Container Ponzi scheme becomes one of Germany’s largest investment scandals

Container Ponzi scheme becomes one of Germany’s largest investment scandals

In Munich a fallen container leasing firm is unravelling to become one of Germany’s largest investment scandals in recent years. P&R Group, once one of the world’s largest container leasors, stands accused of operating a Ponzi scheme. Top management at the firm, which went bust in March, are now under investigation with prosecutors claiming P&R sold nearly one million more shipping containers than it owned.

Based in Grünwald near Munich, P&R sold new and used containers to investors, rented them back and offered to repurchase them after five years for 65% of the original value.

In total, P&R claimed it had sold some 1.6m containers to around 54,000 investors for a total EUR3.5bn euros ($4.12bn).

But a tally made after its German units filed for insolvency earlier this year has shown that P&R only has a fleet of around 600,000 containers, administrator Michael Jaffe said in a statement.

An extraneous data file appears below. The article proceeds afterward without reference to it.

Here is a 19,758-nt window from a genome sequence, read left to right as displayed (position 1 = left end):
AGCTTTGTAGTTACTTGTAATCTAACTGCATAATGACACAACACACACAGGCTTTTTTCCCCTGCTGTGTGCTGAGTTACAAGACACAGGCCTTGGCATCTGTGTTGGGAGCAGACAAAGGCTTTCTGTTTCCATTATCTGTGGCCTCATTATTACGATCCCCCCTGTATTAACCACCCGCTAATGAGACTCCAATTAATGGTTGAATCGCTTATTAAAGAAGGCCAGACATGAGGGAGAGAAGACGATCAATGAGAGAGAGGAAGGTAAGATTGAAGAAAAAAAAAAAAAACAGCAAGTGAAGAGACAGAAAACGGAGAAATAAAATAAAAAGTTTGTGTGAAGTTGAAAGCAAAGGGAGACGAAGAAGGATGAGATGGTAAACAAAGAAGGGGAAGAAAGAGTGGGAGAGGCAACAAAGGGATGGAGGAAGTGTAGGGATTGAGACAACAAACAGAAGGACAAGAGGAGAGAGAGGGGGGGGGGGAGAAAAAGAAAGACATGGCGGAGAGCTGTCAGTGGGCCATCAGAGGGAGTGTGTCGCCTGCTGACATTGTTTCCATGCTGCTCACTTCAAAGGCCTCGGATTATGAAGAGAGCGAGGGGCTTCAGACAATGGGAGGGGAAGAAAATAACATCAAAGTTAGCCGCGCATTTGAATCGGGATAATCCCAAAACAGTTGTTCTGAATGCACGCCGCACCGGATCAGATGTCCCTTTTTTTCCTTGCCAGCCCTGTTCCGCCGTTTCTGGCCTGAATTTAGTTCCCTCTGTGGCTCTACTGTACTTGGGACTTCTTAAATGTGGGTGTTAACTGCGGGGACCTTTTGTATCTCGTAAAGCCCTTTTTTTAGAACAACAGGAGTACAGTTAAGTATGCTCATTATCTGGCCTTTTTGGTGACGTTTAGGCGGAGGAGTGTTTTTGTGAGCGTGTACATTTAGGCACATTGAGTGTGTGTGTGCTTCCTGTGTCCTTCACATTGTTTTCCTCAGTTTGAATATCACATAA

“The discrepancies started more than 10 years ago and need to be cleared up now,” Jaffe said.

Commenting on LinkedIn, Splash columnist Tobias Koenig, the managing director at Lexington Maritime, wrote: “We always thought that PR Containers ran a Ponzi system. But never I thought that it was that bad… incredible.”

Sam Chambers

Starting out with the Informa Group in 2000 in Hong Kong, Sam Chambers became editor of Maritime Asia magazine as well as East Asia Editor for the world’s oldest newspaper, Lloyd’s List. In 2005 he pursued a freelance career and wrote for a variety of titles including taking on the role of Asia Editor at Seatrade magazine and China correspondent for Supply Chain Asia. His work has also appeared in The Economist, The New York Times, The Sunday Times and The International Herald Tribune.

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